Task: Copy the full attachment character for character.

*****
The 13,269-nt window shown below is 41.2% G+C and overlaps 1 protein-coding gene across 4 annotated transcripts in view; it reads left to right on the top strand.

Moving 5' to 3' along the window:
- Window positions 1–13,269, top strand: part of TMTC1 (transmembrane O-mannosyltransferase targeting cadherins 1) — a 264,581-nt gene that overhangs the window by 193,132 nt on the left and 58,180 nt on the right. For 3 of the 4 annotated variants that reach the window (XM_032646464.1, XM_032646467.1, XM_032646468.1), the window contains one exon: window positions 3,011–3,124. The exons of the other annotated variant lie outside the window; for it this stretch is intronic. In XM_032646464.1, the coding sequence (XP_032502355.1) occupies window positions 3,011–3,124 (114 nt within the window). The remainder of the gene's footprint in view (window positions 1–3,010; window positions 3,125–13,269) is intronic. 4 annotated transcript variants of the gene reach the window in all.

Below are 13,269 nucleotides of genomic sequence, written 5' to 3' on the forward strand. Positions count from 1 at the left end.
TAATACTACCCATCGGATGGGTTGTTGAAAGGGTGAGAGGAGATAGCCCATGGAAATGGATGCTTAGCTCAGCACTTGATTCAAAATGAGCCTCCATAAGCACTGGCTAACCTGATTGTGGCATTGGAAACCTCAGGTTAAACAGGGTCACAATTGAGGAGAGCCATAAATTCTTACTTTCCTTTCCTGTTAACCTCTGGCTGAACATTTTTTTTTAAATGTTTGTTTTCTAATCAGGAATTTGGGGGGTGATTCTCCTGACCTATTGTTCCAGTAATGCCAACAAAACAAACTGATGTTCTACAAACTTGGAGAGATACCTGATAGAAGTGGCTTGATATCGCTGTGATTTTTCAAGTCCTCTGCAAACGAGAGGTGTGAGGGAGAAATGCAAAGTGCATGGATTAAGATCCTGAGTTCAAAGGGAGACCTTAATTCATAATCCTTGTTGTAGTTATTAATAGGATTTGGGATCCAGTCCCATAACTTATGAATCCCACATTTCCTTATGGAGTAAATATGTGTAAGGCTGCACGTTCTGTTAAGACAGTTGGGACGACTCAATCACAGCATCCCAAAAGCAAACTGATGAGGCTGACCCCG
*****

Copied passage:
The 13,269-nt window shown below is 41.2% G+C and overlaps 1 protein-coding gene across 4 annotated transcripts in view; it reads left to right on the top strand.

Moving 5' to 3' along the window:
- Window positions 1–13,269, top strand: part of TMTC1 (transmembrane O-mannosyltransferase targeting cadherins 1) — a 264,581-nt gene that overhangs the window by 193,132 nt on the left and 58,180 nt on the right. For 3 of the 4 annotated variants that reach the window (XM_032646464.1, XM_032646467.1, XM_032646468.1), the window contains one exon: window positions 3,011–3,124. The exons of the other annotated variant lie outside the window; for it this stretch is intronic. In XM_032646464.1, the coding sequence (XP_032502355.1) occupies window positions 3,011–3,124 (114 nt within the window). The remainder of the gene's footprint in view (window positions 1–3,010; window positions 3,125–13,269) is intronic. 4 annotated transcript variants of the gene reach the window in all.

Below are 13,269 nucleotides of genomic sequence, written 5' to 3' on the forward strand. Positions count from 1 at the left end.
TAATACTACCCATCGGATGGGTTGTTGAAAGGGTGAGAGGAGATAGCCCATGGAAATGGATGCTTAGCTCAGCACTTGATTCAAAATGAGCCTCCATAAGCACTGGCTAACCTGATTGTGGCATTGGAAACCTCAGGTTAAACAGGGTCACAATTGAGGAGAGCCATAAATTCTTACTTTCCTTTCCTGTTAACCTCTGGCTGAACATTTTTTTTTAAATGTTTGTTTTCTAATCAGGAATTTGGGGGGTGATTCTCCTGACCTATTGTTCCAGTAATGCCAACAAAACAAACTGATGTTCTACAAACTTGGAGAGATACCTGATAGAAGTGGCTTGATATCGCTGTGATTTTTCAAGTCCTCTGCAAACGAGAGGTGTGAGGGAGAAATGCAAAGTGCATGGATTAAGATCCTGAGTTCAAAGGGAGACCTTAATTCATAATCCTTGTTGTAGTTATTAATAGGATTTGGGATCCAGTCCCATAACTTATGAATCCCACATTTCCTTATGGAGTAAATATGTGTAAGGCTGCACGTTCTGTTAAGACAGTTGGGACGACTCAATCACAGCATCCCAAAAGCAAACTGATGAGGCTGACCCCG